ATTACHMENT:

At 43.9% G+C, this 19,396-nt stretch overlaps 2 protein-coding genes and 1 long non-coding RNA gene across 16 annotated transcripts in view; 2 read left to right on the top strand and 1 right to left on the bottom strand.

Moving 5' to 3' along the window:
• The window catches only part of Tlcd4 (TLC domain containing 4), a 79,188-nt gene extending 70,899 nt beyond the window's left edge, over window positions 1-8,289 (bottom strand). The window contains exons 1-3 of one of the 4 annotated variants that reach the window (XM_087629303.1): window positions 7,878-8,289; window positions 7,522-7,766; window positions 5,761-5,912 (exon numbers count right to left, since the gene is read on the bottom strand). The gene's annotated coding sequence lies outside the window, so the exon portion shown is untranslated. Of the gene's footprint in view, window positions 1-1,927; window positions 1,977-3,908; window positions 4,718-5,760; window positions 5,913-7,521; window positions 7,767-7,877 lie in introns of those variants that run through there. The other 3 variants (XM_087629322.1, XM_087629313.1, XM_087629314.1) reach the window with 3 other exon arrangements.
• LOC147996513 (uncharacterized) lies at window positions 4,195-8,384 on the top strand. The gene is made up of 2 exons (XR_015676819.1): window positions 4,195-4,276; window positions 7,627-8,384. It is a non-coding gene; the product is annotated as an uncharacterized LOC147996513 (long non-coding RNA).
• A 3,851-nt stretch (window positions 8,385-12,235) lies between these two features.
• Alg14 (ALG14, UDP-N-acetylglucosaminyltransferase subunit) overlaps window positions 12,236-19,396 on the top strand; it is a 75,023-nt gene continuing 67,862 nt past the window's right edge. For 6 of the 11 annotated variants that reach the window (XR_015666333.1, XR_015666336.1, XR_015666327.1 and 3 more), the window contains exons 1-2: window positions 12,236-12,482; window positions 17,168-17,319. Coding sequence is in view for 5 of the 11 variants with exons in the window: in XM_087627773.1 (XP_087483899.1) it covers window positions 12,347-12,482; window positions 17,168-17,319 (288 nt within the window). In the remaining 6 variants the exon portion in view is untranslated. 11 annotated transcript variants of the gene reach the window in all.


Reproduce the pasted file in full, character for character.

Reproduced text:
At 43.9% G+C, this 19,396-nt stretch overlaps 2 protein-coding genes and 1 long non-coding RNA gene across 16 annotated transcripts in view; 2 read left to right on the top strand and 1 right to left on the bottom strand.

Moving 5' to 3' along the window:
• The window catches only part of Tlcd4 (TLC domain containing 4), a 79,188-nt gene extending 70,899 nt beyond the window's left edge, over window positions 1-8,289 (bottom strand). The window contains exons 1-3 of one of the 4 annotated variants that reach the window (XM_087629303.1): window positions 7,878-8,289; window positions 7,522-7,766; window positions 5,761-5,912 (exon numbers count right to left, since the gene is read on the bottom strand). The gene's annotated coding sequence lies outside the window, so the exon portion shown is untranslated. Of the gene's footprint in view, window positions 1-1,927; window positions 1,977-3,908; window positions 4,718-5,760; window positions 5,913-7,521; window positions 7,767-7,877 lie in introns of those variants that run through there. The other 3 variants (XM_087629322.1, XM_087629313.1, XM_087629314.1) reach the window with 3 other exon arrangements.
• LOC147996513 (uncharacterized) lies at window positions 4,195-8,384 on the top strand. The gene is made up of 2 exons (XR_015676819.1): window positions 4,195-4,276; window positions 7,627-8,384. It is a non-coding gene; the product is annotated as an uncharacterized LOC147996513 (long non-coding RNA).
• A 3,851-nt stretch (window positions 8,385-12,235) lies between these two features.
• Alg14 (ALG14, UDP-N-acetylglucosaminyltransferase subunit) overlaps window positions 12,236-19,396 on the top strand; it is a 75,023-nt gene continuing 67,862 nt past the window's right edge. For 6 of the 11 annotated variants that reach the window (XR_015666333.1, XR_015666336.1, XR_015666327.1 and 3 more), the window contains exons 1-2: window positions 12,236-12,482; window positions 17,168-17,319. Coding sequence is in view for 5 of the 11 variants with exons in the window: in XM_087627773.1 (XP_087483899.1) it covers window positions 12,347-12,482; window positions 17,168-17,319 (288 nt within the window). In the remaining 6 variants the exon portion in view is untranslated. 11 annotated transcript variants of the gene reach the window in all.